|Birth: ||Oct. 27, 1822|
|Death: ||Aug. 31, 1875|
October 27, 1822: born "Johann Gottlieb Ho˙er," 4:30 a.m., seventh child of shoemaker Johannes Ho˙er and Johanna Christianne Henze according to Schleusingen church records, date corroborated both by his 1846 marriage registration in the same records and a notarized US passport application Gottlieb later filed in New York City in 1851.
Oct. 12, 1838: fathers first of two daughters out of wedlock, he age 15 and the mother (his future wife, Elisabetha Dorothea Baumann) age 21.
August 20, 1840: arrived in Baltimore, age 17, emigrating alone from Schleusingen, Hildburghausen, Thüringen, Prussia, via Bremen. His future wife was pregnant with their second child back in Schleusingen.
February 15, 1846: having returned to Prussia from New York City, age 23, married "Elisabetha Dorothea Baumann" on this date, according to Schleusingen church records - Gottlieb the presumed father of her two daughters, Amanda and Pauline, but not recorded as such in their birth registrations within the same records. His marriage was coincidentally (or intentionally) just two months after the death of his wife's mother, her father having died in 1842. Gottlieb's and Elizabeth's daughters were ages 7 and 5 when they finally married.
November 21, 1846: returned to the US via Philadelphia and arrived on this date with his wife (but not their two daughters) aboard the ship "Louise Marie".
November 9, 1849: became a U.S. citizen in Savannah, GA and applied for a passport there in the following year. Thwarted, he and Elizabeth returned to New York City.
July 8, 1851: again applied for a passport in New York City for his assumed return to Prussia to gather his children.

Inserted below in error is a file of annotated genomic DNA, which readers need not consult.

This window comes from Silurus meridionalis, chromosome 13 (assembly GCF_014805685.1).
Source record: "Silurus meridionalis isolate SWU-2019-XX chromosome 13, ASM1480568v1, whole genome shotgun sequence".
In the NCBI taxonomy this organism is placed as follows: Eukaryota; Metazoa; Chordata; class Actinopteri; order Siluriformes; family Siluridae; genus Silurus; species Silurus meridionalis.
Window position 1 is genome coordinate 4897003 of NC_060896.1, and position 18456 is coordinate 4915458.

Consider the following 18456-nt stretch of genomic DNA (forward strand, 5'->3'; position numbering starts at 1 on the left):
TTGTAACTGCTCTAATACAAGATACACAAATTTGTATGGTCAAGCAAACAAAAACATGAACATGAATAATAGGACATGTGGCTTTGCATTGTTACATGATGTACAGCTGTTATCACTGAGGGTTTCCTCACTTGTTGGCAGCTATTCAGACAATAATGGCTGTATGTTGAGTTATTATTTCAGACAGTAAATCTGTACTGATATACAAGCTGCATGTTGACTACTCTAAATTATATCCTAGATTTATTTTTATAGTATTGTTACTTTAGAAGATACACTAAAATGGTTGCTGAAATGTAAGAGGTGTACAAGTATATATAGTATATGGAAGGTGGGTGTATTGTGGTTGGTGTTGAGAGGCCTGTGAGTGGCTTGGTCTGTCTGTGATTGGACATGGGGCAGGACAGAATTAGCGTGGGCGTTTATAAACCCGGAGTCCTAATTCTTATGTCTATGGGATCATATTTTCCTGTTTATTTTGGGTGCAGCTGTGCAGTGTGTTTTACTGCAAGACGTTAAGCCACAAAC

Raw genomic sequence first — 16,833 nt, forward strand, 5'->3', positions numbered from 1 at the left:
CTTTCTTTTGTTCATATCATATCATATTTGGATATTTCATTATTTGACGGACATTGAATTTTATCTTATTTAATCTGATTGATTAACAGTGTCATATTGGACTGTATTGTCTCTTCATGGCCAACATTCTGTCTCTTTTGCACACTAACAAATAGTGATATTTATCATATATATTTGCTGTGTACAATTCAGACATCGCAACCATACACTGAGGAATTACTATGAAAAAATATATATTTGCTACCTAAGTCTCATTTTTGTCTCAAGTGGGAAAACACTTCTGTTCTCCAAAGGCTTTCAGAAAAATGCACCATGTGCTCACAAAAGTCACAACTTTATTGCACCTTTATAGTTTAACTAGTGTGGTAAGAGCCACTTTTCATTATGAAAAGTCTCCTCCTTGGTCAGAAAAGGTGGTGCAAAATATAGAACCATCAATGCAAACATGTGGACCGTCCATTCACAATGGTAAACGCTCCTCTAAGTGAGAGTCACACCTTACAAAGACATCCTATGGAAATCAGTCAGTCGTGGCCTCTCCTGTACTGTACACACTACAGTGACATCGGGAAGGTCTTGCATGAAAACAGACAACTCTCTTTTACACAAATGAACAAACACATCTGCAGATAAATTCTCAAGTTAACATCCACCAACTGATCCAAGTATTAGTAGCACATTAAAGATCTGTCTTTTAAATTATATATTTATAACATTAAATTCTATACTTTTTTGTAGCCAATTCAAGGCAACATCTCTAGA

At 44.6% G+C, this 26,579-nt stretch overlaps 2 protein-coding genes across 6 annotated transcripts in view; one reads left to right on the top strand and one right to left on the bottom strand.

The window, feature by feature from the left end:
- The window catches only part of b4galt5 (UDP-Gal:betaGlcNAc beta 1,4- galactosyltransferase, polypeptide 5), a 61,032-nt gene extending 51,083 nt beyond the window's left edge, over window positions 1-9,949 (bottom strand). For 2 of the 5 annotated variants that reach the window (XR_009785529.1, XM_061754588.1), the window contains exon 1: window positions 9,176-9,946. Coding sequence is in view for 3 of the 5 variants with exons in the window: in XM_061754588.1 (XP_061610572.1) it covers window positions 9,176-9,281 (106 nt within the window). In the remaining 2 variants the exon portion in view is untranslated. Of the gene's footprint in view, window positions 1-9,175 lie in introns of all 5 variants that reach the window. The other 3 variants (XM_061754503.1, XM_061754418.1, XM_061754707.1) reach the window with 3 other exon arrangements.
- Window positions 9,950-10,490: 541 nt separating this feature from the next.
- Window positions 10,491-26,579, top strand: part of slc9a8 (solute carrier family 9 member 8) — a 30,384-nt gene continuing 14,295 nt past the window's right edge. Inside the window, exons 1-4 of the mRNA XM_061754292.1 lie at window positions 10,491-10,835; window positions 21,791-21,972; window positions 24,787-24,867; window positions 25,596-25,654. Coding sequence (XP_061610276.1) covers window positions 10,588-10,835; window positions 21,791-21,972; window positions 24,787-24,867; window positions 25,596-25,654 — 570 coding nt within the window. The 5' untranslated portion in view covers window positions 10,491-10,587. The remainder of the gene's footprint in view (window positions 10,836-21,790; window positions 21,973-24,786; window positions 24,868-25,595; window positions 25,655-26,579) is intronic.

October 21, 1853: only wife Elizabeth and their two daughters are listed arriving again in Philadelphia (aboard the same ship as in 1846, "Louise Marie"). Ages 14 and 12, this was by all indications only the second time his daughters had seen their father - the first being the period of his return to marry their mother and her subsequent emigration (1846) while they stayed behind in Schleusingen. His younger brother, John Robert Hoyer Sr. (1828-1885), ninth child of Johannes Hoyer and Johanna Christianne Henze, immigrated to NYC with his wife, Augusta (Koether) Hoyer (1829-1918) and their daughter Pauline in the previous year, July 9, 1852. Augusta's younger brother, Ferdinand Koether, would immigrate five years later and marry Gottlieb's daughter, Amanda, in Newark.
February 8, 1859: arrives in the port of New York aboard the ship "Bark Union" from Bremen (as a US citizen), three weeks prior to the marriage of daughter Amanda to Ferdinand Julius Koether.
June 26, 1861: age 38 and living in Newark, NJ, Gottlieb entered the Civil War, enlisted if not drafted at the rank of "Musician" in the 41st Regiment, New York Infantry. The 41st (a.k.a. "De Kalb Regiment") was organized in New York City and composed of German soldiers, mainly veterans of the war between Prussia and Denmark, 1848-51. It was mustered into service June 6-9, 1861, containing besides the New York City companies, one company from Philadelphia and one from Newark, NJ. He deserted this New York regiment four days later.